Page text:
The following Tuesday, we went to the namal in Yafo to visit the theater company Na Laga'at, or Please Touch. It is the world's only deaf and blind theater company, and has been operating for three years. It's amazing. Before the show, we had dinner at Blackout, the theater's restaurant. It's pitch black inside, so it simulates the experience that a blind person would have. The waiters are blind, the food delicious. When we say pitch black, we mean COMPLETELY dark. No shapes or outlines. We eventually started just eating with our hands! This is what our waiter, Beza, had to say on the Web site about his experience:

"In “Nalaga’at” I'm doing something I never thought I'll ever do; being a waiter at a gourmet restaurant. Meeting real friends with the same disabilities makes me feel good and also working with good people who aren't disabled.“

Then it was off to the theater for the play, which is called "Not By Bread Alone." The actors are all deaf and blind, and throughout the show they make bread as they talk about their lives and their dreams with the help of super titles, sign language and other devices. The acting was excellent and we got to try the bread after! It was a very unique, very important experience.

The next day was Yom Yerushalayim, which celebrates the 1967 reunification of Jerusalem, which makes it somewhat of a complicated celebration. On the one hand, most Jews are very happy to have a unified capital. On the other hand, many of those same people understand how complicated East Jerusalem and the outcomes of the Six Day War. Has the 1967 euphoria dissolved with today's disillusionment? Is this a war to celebrate or to look back on with regret? Perhaps both. We didn't get to see it due to time constraints, but there's a big parade from Gan Sacher to the Western Wall, where thousands of children are brainwashed to believe in the Zionist project. KIDDING! They march with Israeli and Yerushalmi flags, and then wind up at the Kotel, where it turns into dancing! That night we went out and Dafna bumped into Edeet Cohen, old, old, friend from back in the day at Ezra Academy. They haven't seen each other since third grade. It was explosive and monumental. Dafna vomited near her. That put a damper on the reunion.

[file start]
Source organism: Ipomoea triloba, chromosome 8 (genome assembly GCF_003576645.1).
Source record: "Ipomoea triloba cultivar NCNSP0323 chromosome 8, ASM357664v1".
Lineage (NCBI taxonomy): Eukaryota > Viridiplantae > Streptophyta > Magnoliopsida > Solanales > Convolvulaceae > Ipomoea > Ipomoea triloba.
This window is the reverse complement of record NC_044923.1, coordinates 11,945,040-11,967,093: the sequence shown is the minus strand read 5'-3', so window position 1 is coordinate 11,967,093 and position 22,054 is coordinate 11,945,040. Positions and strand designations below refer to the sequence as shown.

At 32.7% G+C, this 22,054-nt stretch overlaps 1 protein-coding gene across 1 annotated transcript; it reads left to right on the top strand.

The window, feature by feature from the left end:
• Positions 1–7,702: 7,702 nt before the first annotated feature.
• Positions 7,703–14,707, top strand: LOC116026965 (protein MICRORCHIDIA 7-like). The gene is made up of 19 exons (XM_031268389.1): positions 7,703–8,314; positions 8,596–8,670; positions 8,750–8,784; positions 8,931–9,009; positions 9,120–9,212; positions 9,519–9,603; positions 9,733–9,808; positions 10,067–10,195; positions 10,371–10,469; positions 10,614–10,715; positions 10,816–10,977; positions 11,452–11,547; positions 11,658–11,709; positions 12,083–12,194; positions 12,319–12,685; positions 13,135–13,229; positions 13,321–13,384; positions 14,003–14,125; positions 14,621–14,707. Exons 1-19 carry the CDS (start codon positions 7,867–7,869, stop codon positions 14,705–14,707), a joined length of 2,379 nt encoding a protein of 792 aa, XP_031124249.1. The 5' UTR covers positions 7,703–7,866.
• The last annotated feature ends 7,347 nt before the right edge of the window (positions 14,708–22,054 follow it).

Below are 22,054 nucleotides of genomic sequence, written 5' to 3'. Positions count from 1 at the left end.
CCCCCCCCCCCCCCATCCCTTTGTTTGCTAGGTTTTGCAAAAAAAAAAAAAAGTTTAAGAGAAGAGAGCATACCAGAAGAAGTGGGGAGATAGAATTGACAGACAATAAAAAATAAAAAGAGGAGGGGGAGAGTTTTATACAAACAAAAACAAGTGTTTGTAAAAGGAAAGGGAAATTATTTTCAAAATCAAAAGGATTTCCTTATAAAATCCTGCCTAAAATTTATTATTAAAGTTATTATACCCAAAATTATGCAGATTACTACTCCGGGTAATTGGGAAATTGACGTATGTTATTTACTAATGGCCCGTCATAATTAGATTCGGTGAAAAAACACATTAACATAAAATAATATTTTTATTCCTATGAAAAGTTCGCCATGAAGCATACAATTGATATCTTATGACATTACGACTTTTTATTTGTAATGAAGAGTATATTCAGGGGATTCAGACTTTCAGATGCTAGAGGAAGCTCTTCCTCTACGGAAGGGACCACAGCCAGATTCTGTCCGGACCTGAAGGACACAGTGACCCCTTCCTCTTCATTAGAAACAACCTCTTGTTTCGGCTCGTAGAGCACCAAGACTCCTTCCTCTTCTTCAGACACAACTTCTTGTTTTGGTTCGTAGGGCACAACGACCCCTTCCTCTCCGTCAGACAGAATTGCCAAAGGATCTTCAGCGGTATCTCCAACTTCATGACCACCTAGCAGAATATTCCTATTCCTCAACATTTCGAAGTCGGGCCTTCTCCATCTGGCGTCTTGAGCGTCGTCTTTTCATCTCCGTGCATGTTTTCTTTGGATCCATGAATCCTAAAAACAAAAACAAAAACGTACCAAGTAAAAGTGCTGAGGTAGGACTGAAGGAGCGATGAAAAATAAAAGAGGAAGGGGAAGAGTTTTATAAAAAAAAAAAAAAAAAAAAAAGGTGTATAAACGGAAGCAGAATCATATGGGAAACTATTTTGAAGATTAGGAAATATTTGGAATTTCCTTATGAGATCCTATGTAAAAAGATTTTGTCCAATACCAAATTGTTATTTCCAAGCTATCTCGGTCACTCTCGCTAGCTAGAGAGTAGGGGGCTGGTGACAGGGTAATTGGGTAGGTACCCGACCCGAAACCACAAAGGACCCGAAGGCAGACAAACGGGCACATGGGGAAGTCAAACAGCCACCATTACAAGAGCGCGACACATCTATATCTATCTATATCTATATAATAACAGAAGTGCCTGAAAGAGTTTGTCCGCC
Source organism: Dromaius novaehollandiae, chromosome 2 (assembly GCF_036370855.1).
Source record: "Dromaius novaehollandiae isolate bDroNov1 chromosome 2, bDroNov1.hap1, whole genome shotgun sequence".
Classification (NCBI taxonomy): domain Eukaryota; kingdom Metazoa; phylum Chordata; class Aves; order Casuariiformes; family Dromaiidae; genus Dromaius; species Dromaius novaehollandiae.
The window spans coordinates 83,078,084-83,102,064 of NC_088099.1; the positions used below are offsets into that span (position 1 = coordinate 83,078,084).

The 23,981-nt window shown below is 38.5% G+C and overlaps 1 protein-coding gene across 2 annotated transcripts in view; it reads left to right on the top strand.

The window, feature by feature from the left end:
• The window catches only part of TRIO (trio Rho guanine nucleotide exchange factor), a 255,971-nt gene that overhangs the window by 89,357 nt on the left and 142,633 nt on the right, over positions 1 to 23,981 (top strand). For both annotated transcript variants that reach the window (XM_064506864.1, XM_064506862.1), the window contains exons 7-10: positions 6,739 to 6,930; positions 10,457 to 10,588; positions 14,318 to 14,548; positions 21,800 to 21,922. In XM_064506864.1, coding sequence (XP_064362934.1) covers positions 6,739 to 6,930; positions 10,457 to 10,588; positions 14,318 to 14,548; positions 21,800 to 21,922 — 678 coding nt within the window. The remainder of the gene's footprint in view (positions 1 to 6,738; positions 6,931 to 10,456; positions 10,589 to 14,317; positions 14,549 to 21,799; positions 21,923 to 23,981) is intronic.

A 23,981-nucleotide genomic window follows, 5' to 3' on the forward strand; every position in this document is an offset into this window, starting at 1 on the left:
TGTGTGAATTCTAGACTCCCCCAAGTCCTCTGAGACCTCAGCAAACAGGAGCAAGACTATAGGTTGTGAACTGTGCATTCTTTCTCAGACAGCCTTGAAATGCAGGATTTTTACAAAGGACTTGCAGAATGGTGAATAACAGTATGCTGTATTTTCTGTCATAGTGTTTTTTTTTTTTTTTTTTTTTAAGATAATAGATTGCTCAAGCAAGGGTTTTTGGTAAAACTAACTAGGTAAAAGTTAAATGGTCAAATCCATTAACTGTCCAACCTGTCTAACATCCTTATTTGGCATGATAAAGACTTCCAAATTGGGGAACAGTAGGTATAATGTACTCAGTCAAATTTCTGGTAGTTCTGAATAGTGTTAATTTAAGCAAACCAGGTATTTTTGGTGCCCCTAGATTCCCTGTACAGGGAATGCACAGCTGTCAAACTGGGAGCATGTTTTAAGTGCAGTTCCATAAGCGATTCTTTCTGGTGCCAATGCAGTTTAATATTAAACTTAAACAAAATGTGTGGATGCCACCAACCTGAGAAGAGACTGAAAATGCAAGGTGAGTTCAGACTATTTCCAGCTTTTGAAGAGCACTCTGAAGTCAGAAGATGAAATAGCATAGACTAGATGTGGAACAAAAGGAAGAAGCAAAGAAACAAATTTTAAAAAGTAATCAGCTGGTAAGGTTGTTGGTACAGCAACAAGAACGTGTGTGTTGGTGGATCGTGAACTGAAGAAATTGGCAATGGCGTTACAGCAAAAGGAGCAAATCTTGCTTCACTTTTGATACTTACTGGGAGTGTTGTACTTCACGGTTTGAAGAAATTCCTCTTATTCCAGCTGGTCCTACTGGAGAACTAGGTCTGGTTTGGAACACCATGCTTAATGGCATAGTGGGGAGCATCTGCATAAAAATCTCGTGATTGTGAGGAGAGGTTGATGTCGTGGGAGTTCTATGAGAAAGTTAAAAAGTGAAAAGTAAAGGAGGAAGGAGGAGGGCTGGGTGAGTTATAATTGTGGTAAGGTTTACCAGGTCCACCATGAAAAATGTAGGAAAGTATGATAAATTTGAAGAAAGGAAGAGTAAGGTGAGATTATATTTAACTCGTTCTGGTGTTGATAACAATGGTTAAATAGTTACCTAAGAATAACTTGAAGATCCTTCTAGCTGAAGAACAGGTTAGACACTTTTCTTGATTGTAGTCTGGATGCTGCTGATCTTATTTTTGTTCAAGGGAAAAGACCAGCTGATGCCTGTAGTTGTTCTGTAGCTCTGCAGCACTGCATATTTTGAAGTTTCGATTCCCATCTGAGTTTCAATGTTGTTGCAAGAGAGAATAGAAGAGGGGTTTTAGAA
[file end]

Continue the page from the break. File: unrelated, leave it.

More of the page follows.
Yesterday we became hipsters and went to the T Market, a tshirt festival happening in major cities around the country. The one in Jerusalem was held behind the Menachem Begin Heritage Center. Bling bling! We picked up a couple rings and a necklace. Rachel Pfeffer started the bow jewelery craze and Israeli artists have jumped on her bandwagon. Many tanks to her.

Last night we celebrated Shabbat at the Great Synagogue in Jerusalem. Women sit in a big, not air conditioned balcony (in stark contrast to the awesome AC at shira chadasha this morning). Usually there is a men's choir that sings on Friday nights. It reminded me of Glee.